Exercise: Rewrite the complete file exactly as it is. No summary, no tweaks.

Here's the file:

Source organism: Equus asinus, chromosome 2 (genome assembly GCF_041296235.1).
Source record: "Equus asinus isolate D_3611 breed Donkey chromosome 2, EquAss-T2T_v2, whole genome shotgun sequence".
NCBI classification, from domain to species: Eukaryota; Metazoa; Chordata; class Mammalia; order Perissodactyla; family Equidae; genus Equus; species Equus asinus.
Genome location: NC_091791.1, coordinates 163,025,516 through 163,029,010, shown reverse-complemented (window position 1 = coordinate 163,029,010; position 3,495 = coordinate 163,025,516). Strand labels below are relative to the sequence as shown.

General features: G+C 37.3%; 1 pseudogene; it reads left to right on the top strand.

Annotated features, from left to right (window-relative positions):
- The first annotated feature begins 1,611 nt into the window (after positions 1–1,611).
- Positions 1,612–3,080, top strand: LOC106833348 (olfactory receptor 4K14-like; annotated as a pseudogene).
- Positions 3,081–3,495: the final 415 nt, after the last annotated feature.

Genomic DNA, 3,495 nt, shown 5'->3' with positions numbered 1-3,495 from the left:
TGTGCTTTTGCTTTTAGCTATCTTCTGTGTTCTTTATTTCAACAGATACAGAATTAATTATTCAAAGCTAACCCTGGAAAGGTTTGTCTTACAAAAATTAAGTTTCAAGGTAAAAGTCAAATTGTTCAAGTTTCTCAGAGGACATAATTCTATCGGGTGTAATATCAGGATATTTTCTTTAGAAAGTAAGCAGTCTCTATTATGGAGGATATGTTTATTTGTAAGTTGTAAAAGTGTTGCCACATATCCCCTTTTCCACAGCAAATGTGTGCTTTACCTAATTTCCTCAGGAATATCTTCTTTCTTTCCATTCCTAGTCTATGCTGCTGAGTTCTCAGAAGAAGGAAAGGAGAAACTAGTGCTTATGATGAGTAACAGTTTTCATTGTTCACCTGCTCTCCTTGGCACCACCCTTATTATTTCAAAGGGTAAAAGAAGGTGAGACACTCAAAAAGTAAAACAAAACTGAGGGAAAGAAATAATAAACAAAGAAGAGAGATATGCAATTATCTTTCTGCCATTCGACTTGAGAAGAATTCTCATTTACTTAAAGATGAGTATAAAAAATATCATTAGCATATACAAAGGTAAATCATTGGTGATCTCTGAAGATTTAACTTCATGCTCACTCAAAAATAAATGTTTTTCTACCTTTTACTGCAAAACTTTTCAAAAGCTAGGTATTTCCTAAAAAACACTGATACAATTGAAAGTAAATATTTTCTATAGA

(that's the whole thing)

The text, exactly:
Source organism: Equus asinus, chromosome 2 (genome assembly GCF_041296235.1).
Source record: "Equus asinus isolate D_3611 breed Donkey chromosome 2, EquAss-T2T_v2, whole genome shotgun sequence".
NCBI classification, from domain to species: Eukaryota; Metazoa; Chordata; class Mammalia; order Perissodactyla; family Equidae; genus Equus; species Equus asinus.
Genome location: NC_091791.1, coordinates 163,025,516 through 163,029,010, shown reverse-complemented (window position 1 = coordinate 163,029,010; position 3,495 = coordinate 163,025,516). Strand labels below are relative to the sequence as shown.

General features: G+C 37.3%; 1 pseudogene; it reads left to right on the top strand.

Annotated features, from left to right (window-relative positions):
- The first annotated feature begins 1,611 nt into the window (after positions 1–1,611).
- Positions 1,612–3,080, top strand: LOC106833348 (olfactory receptor 4K14-like; annotated as a pseudogene).
- Positions 3,081–3,495: the final 415 nt, after the last annotated feature.

Genomic DNA, 3,495 nt, shown 5'->3' with positions numbered 1-3,495 from the left:
TGTGCTTTTGCTTTTAGCTATCTTCTGTGTTCTTTATTTCAACAGATACAGAATTAATTATTCAAAGCTAACCCTGGAAAGGTTTGTCTTACAAAAATTAAGTTTCAAGGTAAAAGTCAAATTGTTCAAGTTTCTCAGAGGACATAATTCTATCGGGTGTAATATCAGGATATTTTCTTTAGAAAGTAAGCAGTCTCTATTATGGAGGATATGTTTATTTGTAAGTTGTAAAAGTGTTGCCACATATCCCCTTTTCCACAGCAAATGTGTGCTTTACCTAATTTCCTCAGGAATATCTTCTTTCTTTCCATTCCTAGTCTATGCTGCTGAGTTCTCAGAAGAAGGAAAGGAGAAACTAGTGCTTATGATGAGTAACAGTTTTCATTGTTCACCTGCTCTCCTTGGCACCACCCTTATTATTTCAAAGGGTAAAAGAAGGTGAGACACTCAAAAAGTAAAACAAAACTGAGGGAAAGAAATAATAAACAAAGAAGAGAGATATGCAATTATCTTTCTGCCATTCGACTTGAGAAGAATTCTCATTTACTTAAAGATGAGTATAAAAAATATCATTAGCATATACAAAGGTAAATCATTGGTGATCTCTGAAGATTTAACTTCATGCTCACTCAAAAATAAATGTTTTTCTACCTTTTACTGCAAAACTTTTCAAAAGCTAGGTATTTCCTAAAAAACACTGATACAATTGAAAGTAAATATTTTCTATAGA